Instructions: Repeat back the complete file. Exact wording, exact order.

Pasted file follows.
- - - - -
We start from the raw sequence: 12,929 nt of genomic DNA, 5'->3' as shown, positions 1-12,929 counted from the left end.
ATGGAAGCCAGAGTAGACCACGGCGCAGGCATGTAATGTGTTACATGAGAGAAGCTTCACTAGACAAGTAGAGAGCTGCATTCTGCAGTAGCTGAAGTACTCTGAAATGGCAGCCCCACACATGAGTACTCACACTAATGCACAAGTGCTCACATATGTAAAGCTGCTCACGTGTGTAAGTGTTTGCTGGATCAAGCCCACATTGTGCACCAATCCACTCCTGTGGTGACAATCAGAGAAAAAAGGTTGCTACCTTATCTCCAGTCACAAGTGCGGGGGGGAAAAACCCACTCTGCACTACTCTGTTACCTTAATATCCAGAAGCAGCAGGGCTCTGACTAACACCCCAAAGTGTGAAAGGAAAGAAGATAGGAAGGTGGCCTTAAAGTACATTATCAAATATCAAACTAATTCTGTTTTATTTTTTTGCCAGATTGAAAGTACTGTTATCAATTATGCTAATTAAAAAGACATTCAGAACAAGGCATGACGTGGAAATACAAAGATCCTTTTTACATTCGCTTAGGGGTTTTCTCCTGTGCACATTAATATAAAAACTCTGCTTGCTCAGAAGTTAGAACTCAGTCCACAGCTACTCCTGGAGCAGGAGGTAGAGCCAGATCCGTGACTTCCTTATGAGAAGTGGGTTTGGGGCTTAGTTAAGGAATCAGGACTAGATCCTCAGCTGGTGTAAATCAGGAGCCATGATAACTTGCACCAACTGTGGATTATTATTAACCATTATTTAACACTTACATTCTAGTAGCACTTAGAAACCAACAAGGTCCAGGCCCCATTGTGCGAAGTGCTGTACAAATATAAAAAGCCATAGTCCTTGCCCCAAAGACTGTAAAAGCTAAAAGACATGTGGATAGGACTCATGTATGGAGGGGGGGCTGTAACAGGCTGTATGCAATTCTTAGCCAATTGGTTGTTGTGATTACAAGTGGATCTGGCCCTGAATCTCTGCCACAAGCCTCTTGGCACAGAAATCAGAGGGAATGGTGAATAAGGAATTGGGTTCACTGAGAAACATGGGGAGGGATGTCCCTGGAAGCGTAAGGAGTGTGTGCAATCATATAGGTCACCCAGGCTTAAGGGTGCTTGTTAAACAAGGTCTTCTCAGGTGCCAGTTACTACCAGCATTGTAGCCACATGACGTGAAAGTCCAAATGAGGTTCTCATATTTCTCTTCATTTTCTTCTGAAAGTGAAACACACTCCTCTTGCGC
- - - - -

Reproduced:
We start from the raw sequence: 12,929 nt of genomic DNA, 5'->3' as shown, positions 1-12,929 counted from the left end.
ATGGAAGCCAGAGTAGACCACGGCGCAGGCATGTAATGTGTTACATGAGAGAAGCTTCACTAGACAAGTAGAGAGCTGCATTCTGCAGTAGCTGAAGTACTCTGAAATGGCAGCCCCACACATGAGTACTCACACTAATGCACAAGTGCTCACATATGTAAAGCTGCTCACGTGTGTAAGTGTTTGCTGGATCAAGCCCACATTGTGCACCAATCCACTCCTGTGGTGACAATCAGAGAAAAAAGGTTGCTACCTTATCTCCAGTCACAAGTGCGGGGGGGAAAAACCCACTCTGCACTACTCTGTTACCTTAATATCCAGAAGCAGCAGGGCTCTGACTAACACCCCAAAGTGTGAAAGGAAAGAAGATAGGAAGGTGGCCTTAAAGTACATTATCAAATATCAAACTAATTCTGTTTTATTTTTTTGCCAGATTGAAAGTACTGTTATCAATTATGCTAATTAAAAAGACATTCAGAACAAGGCATGACGTGGAAATACAAAGATCCTTTTTACATTCGCTTAGGGGTTTTCTCCTGTGCACATTAATATAAAAACTCTGCTTGCTCAGAAGTTAGAACTCAGTCCACAGCTACTCCTGGAGCAGGAGGTAGAGCCAGATCCGTGACTTCCTTATGAGAAGTGGGTTTGGGGCTTAGTTAAGGAATCAGGACTAGATCCTCAGCTGGTGTAAATCAGGAGCCATGATAACTTGCACCAACTGTGGATTATTATTAACCATTATTTAACACTTACATTCTAGTAGCACTTAGAAACCAACAAGGTCCAGGCCCCATTGTGCGAAGTGCTGTACAAATATAAAAAGCCATAGTCCTTGCCCCAAAGACTGTAAAAGCTAAAAGACATGTGGATAGGACTCATGTATGGAGGGGGGGCTGTAACAGGCTGTATGCAATTCTTAGCCAATTGGTTGTTGTGATTACAAGTGGATCTGGCCCTGAATCTCTGCCACAAGCCTCTTGGCACAGAAATCAGAGGGAATGGTGAATAAGGAATTGGGTTCACTGAGAAACATGGGGAGGGATGTCCCTGGAAGCGTAAGGAGTGTGTGCAATCATATAGGTCACCCAGGCTTAAGGGTGCTTGTTAAACAAGGTCTTCTCAGGTGCCAGTTACTACCAGCATTGTAGCCACATGACGTGAAAGTCCAAATGAGGTTCTCATATTTCTCTTCATTTTCTTCTGAAAGTGAAACACACTCCTCTTGCGC